Mycorrhizal Fungi Collected from the Rhizospheres around Different Olive Cultivars Vary in Their Ability to Improve Growth and Polyphenol Levels in Leeks

  •  Nasir Malik    
  •  Alberto Nuñez    
  •  Lindsay McKeever    
  •  Madhurababu Kunta    
  •  David Douds    
  •  David Needleman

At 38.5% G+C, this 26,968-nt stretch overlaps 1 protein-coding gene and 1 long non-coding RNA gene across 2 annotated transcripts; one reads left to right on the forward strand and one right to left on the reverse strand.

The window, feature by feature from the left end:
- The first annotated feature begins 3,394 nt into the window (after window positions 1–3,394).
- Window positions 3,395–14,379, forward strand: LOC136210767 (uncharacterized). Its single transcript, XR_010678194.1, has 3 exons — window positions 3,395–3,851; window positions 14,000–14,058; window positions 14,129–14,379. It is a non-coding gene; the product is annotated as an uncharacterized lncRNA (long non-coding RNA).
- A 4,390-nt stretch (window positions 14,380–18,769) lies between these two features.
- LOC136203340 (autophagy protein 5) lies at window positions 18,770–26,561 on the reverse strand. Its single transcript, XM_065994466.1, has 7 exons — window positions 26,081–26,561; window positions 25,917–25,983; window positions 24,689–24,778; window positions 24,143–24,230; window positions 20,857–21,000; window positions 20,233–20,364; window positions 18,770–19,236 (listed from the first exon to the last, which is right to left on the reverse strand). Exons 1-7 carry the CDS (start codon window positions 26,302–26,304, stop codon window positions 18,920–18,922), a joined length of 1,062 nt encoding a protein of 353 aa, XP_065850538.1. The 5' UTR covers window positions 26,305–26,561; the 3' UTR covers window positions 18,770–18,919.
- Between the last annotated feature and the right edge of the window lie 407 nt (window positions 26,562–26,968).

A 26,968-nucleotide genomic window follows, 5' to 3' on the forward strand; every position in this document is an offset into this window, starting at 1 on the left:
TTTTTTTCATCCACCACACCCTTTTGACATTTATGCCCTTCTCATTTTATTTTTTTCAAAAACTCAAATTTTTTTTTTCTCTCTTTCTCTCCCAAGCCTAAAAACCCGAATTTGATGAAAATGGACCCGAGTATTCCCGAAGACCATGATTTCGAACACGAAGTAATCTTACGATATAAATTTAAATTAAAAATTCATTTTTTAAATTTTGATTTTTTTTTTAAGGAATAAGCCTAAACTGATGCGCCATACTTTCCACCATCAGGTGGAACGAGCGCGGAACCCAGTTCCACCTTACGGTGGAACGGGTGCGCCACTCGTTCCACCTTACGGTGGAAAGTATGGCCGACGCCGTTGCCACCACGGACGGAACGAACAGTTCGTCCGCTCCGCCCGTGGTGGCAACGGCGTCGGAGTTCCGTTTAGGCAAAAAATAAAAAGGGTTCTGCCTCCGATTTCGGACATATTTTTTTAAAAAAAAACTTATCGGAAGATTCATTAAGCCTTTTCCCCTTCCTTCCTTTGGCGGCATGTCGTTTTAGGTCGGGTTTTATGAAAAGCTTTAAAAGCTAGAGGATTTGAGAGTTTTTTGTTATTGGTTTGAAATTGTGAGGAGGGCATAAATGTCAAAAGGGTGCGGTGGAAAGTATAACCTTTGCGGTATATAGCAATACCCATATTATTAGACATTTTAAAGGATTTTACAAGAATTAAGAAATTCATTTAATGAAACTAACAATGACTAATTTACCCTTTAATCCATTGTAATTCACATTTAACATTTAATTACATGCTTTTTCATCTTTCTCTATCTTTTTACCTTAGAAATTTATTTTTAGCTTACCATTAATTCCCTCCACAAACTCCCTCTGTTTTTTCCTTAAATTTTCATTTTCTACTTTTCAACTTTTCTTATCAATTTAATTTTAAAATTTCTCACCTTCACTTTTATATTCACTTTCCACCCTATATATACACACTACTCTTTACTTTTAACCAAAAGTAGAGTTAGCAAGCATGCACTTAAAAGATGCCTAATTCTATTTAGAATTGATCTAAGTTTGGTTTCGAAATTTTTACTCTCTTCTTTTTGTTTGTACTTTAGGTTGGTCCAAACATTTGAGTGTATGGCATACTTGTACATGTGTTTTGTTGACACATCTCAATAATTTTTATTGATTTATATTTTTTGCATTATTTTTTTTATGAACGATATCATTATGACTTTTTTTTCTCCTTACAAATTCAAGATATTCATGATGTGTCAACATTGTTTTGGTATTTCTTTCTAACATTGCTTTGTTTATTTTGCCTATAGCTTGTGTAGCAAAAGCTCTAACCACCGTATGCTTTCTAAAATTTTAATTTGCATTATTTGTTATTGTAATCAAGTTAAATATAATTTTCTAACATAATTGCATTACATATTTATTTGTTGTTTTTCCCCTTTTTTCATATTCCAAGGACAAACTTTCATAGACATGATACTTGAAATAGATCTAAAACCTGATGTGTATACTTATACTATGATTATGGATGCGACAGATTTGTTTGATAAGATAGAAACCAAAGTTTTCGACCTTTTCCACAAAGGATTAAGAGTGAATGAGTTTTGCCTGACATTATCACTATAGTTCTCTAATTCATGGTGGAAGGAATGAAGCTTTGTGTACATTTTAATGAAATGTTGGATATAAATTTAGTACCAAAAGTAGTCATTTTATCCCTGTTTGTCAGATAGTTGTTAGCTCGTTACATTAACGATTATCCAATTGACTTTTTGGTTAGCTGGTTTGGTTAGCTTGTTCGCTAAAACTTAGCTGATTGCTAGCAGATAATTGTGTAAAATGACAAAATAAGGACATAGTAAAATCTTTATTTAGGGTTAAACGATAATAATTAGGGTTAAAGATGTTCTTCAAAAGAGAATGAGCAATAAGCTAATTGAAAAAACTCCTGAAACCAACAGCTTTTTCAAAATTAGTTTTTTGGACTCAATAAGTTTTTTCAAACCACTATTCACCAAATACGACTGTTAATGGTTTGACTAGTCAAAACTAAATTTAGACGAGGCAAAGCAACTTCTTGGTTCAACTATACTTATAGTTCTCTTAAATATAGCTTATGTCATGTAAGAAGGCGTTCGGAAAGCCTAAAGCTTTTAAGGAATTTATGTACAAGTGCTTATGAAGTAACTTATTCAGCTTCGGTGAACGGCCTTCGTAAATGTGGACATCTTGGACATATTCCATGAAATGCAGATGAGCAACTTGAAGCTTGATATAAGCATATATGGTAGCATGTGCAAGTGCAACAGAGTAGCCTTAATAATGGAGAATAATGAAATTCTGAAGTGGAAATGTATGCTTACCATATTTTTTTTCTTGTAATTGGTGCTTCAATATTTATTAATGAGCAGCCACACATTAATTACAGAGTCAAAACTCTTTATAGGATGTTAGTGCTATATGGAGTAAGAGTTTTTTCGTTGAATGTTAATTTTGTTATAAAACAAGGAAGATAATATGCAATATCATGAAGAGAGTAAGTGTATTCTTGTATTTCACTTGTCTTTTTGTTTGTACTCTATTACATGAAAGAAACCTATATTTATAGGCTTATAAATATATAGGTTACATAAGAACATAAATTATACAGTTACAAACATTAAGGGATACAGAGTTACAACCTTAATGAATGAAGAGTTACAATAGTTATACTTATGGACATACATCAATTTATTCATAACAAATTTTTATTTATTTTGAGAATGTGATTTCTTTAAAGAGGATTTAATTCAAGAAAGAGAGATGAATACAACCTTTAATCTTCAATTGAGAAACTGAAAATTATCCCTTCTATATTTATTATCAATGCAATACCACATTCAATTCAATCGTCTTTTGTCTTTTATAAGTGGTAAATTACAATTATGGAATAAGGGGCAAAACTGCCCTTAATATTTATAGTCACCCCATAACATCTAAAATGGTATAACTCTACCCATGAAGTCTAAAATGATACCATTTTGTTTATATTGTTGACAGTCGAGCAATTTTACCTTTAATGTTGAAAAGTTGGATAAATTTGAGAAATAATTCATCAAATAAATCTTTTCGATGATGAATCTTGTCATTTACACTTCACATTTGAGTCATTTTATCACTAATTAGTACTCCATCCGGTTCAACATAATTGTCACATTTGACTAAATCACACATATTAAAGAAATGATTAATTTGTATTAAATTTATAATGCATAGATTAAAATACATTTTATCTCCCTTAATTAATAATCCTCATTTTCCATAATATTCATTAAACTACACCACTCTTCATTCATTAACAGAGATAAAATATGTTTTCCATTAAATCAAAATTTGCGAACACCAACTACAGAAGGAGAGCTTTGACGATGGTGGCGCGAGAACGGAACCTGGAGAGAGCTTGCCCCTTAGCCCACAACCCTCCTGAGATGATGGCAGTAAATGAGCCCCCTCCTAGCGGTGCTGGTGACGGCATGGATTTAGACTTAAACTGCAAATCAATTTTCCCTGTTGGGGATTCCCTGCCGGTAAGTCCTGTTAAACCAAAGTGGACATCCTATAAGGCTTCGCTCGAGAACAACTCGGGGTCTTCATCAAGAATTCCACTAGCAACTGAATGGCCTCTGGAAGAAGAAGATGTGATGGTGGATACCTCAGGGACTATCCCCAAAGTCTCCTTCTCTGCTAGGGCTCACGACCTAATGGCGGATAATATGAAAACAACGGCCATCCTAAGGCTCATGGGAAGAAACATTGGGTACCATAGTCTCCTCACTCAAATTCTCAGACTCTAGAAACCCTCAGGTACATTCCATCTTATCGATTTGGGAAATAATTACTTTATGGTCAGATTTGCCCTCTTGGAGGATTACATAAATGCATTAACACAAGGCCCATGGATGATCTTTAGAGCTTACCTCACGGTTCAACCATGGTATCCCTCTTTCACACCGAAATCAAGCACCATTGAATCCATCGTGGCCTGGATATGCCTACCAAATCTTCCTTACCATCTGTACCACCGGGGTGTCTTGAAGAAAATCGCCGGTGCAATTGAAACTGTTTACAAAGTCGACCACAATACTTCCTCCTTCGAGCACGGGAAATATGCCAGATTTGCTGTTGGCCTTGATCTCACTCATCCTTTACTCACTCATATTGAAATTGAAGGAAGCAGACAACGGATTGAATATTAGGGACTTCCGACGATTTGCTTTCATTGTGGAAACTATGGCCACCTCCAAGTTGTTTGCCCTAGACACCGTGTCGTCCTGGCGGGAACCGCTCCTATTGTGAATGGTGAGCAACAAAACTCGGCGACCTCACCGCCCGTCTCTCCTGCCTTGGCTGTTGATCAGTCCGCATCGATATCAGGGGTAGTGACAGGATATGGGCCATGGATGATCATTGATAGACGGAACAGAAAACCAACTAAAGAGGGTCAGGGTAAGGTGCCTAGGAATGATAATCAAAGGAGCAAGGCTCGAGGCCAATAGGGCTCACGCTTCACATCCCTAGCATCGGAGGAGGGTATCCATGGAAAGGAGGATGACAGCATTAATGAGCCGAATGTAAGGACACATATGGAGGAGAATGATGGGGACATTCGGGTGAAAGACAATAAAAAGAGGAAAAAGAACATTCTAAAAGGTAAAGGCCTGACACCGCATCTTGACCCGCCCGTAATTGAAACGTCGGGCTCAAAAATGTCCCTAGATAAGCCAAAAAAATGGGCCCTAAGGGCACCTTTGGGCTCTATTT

Mycorrhizal fungus spores and propagules were collected from the soils in the vicinity of roots of five different olive cultivars. These mycorrhizal fungus communities were amplified in trap cultures and then their effect on the growth and polyphenol levels of leek plants was determined. All mycorrhizal fungus communities increased plant growth in leeks when compared to controls. In addition, communities from the roots of Frantoio and Manzanillo significantly increased plant growth, in terms of plant height and dry weights, as compared to plants that were given mycorrhizal fungus collected from cultivar Mission. Plants inoculated with mycorrhizal fungus from Frantoio also had an increase in 14 polyphenols compared to uninoculated plants. A majority of polyphenol peaks were also higher in leek plants inoculated with mycorrhizal fungi from Frantoio roots when compared to plants inoculated with mycorrhizal fungi from other olive cultivars. The affected polyphenols were identified by mass spectrometry and were mostly found to be derivatives (e.g., pentose, hexose, malonyl, feruyl, and coumaroyl) of quercetin, kaempferol, and apigenin; four remained unidentified. Molecular fingerprinting of mycorrhizal fungus communities from different olive cultivars indicated that fungi of the family Gigasporaceae were a major component of inocula obtained from Frantoio and Manzanillo roots, which were better performers in terms of plant growth and polyphenol content. Mycorrhizal fungi from cv Mission roots were relatively poor performers and were dominated by the mycorrhizae of the family Glomeraceae, specicifally the genus Rhizophagus.

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